Nari Jibon Featured in Venezuelan National Newspaper Tal Cual

Nari_jibon_flag.JPGOne of the many goals of Rising Voices is to help facilitate conversation between countries in the so-called ‘Global South’. Last month Laura Vidal, a Venezuelan journalist who publishes the column Blogpodium for the national daily Tal Cual, wrote about Rising Voices grantee Nari Jibon, which is based in Dhaka, Bangladesh. What follows is an English translation of her original piece.

Among veils, songs, photos and immense needs, Bangladeshi women are challenging the stereotypical, sad image that Bangladesh has always had by talking about their everyday lives thanks to the Nari Jibon project, developed with a focus on education and to improving the situation of women. The main objective: to provide new tools for women in order to enhance their skills and protect them from the traditional threats, national and historic, that they constantly face.


The results of the training can be seen in their many blogs that provide a window into Bangladesh, its culture, its nature, its people and of course, its women. Access to computers is only the beginning of a long and fascinating journey, which, through the creation of blogs, online photography, web design, and podcasts, leads to a better ability to express oneself, improved study of writing and English, and certainly in the empowerment of the women who manage the technology and citizen media in Bangladesh, so far away on the map, yet as close to us as the speed of your internet connection allows.

Much of the content and the project is dedicated to eradicating discrimination against women, a difficult task in the countries of South Asia, and extol the values of supporting human rights and freedom of expression. And so, in Bangladesh another portrait is drawn with lines its bloggers. We can still expect many more blogs that show the lives of its people from the inside out.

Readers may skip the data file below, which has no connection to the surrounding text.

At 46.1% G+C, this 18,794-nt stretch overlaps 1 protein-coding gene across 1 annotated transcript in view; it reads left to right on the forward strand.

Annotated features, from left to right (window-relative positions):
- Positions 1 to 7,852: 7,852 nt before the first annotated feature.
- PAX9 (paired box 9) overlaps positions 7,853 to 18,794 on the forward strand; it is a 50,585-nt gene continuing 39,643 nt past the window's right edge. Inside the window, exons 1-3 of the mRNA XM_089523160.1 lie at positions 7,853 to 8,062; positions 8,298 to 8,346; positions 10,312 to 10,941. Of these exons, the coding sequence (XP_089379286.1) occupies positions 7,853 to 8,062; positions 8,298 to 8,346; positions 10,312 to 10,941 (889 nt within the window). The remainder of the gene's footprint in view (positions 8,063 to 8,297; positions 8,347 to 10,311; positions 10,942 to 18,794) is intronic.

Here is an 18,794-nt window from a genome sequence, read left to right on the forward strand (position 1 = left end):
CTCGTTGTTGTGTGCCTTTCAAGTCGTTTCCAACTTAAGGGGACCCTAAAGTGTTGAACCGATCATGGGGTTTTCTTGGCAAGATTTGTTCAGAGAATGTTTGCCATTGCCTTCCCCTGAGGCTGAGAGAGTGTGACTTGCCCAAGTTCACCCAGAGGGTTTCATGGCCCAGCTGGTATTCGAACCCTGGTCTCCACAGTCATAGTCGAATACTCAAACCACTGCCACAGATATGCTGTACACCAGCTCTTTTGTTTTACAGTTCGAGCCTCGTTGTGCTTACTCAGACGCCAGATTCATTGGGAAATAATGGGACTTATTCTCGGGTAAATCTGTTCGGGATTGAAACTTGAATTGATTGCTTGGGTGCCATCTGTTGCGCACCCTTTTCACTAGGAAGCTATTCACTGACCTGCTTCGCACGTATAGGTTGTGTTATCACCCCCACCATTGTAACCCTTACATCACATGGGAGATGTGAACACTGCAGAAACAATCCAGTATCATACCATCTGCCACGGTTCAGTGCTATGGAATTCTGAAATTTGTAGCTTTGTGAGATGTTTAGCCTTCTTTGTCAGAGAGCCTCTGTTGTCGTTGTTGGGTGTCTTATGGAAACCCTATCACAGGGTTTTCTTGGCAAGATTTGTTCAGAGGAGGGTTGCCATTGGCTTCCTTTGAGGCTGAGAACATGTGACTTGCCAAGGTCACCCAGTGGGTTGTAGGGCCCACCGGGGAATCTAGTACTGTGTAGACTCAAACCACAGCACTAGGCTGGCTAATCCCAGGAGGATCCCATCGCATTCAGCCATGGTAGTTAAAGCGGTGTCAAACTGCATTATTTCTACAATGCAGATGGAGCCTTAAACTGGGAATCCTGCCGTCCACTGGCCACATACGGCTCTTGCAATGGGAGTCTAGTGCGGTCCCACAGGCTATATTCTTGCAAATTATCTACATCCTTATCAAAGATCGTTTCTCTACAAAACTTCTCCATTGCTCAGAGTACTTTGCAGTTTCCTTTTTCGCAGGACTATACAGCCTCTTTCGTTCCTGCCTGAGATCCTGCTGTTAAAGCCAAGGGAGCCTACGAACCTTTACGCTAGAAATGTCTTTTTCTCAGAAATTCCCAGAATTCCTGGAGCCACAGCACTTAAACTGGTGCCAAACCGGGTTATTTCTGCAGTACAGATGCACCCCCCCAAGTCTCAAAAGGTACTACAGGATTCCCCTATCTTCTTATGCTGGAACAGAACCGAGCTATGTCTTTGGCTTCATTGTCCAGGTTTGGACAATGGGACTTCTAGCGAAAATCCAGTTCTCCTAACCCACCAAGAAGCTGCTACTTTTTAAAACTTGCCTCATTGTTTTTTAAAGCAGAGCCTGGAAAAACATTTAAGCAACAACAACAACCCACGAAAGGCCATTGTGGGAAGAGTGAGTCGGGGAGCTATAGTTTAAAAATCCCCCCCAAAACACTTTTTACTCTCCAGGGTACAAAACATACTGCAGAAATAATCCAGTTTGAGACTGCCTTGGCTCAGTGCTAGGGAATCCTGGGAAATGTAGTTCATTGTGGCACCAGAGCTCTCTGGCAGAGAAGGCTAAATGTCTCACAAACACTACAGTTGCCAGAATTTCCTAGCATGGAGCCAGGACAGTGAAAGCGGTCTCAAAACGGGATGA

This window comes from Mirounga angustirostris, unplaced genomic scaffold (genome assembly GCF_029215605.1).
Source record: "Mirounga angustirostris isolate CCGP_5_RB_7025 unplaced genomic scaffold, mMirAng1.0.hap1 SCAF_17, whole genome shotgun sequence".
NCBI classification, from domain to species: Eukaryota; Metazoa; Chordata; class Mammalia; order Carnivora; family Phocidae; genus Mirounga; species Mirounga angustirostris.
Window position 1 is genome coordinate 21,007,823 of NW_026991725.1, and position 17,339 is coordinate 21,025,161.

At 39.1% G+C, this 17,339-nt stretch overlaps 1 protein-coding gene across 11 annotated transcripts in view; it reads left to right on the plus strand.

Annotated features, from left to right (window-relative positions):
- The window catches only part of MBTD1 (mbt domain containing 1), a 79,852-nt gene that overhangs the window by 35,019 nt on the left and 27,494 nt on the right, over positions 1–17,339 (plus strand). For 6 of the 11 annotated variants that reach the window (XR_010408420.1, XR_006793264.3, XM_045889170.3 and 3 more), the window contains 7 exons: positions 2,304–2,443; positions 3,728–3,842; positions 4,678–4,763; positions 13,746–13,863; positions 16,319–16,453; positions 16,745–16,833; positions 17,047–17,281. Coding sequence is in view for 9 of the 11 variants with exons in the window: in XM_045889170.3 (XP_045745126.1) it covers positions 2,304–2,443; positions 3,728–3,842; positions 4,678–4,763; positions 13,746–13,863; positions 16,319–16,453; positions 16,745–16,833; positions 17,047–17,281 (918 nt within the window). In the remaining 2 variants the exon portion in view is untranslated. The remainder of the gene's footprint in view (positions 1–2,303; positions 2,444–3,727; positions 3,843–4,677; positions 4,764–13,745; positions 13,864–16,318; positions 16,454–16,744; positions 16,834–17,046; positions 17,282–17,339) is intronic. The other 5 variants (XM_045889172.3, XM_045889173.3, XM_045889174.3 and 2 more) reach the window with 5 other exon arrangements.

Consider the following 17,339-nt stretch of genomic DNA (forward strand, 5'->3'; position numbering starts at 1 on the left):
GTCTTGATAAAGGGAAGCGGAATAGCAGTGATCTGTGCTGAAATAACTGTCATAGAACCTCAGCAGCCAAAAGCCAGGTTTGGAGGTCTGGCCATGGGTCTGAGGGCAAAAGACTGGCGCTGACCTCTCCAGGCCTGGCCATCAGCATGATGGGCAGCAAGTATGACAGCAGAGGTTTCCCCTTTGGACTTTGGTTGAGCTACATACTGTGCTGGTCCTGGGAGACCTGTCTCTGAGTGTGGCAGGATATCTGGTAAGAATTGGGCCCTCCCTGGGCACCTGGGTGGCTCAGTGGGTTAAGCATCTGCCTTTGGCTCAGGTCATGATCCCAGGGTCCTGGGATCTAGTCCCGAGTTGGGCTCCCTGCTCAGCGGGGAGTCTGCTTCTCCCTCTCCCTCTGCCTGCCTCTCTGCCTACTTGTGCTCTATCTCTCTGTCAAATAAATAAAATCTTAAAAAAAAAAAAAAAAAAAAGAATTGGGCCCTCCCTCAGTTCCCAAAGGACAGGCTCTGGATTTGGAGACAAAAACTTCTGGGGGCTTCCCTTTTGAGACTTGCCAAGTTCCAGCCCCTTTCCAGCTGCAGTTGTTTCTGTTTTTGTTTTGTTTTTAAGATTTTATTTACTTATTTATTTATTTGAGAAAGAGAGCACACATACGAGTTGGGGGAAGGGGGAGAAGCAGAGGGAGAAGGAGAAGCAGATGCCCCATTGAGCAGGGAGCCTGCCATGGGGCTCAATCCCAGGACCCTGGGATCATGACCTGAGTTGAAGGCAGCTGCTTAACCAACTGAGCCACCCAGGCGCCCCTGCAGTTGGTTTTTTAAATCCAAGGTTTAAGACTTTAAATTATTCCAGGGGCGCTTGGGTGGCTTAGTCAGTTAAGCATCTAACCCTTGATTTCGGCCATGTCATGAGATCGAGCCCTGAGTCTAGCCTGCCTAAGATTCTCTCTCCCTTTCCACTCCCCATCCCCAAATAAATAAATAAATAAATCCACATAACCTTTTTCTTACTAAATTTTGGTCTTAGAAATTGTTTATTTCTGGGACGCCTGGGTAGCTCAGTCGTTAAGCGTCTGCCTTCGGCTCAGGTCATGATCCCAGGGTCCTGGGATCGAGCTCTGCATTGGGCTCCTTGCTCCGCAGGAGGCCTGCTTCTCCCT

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To begin the Bangladeshi journey, you must start with, watch their videos, and also visit the site of Venezuelan blogger Kira Kariakin at, who has put together a powerful collage of beautiful pictures. After listening to these girls it will be very difficult to not follow the links and see what they have to say. Although many of their posts (and the video) have been translated, they are in English. But thanks to their elegant simplicity, it will not be problem for Venezuelan readers (who, anyway, have long taken the language of others and made it their own). One of the most beautiful aspects that characterize the bloggers who belong to the movement is their affinity for publishing photographs, revealing much of what they see in Bangladesh and its culture.

It is likely that this list of bloggers is just the beginning of many samples of endearing prose and cultural expansion from a country that many of us consider a very poor extension of India. So, along with Nobel laureates, Yunnus, the banker of the poor, and Tagore, the great poet of Bengal (who incidentally created a university where women could attend) these women, empowered by technology, show that Bangladesh will emerge of its own rubble and fight for its own identity and a different image compared to that of traditional media. Said by the same poet: “for women, to give is to receive.”


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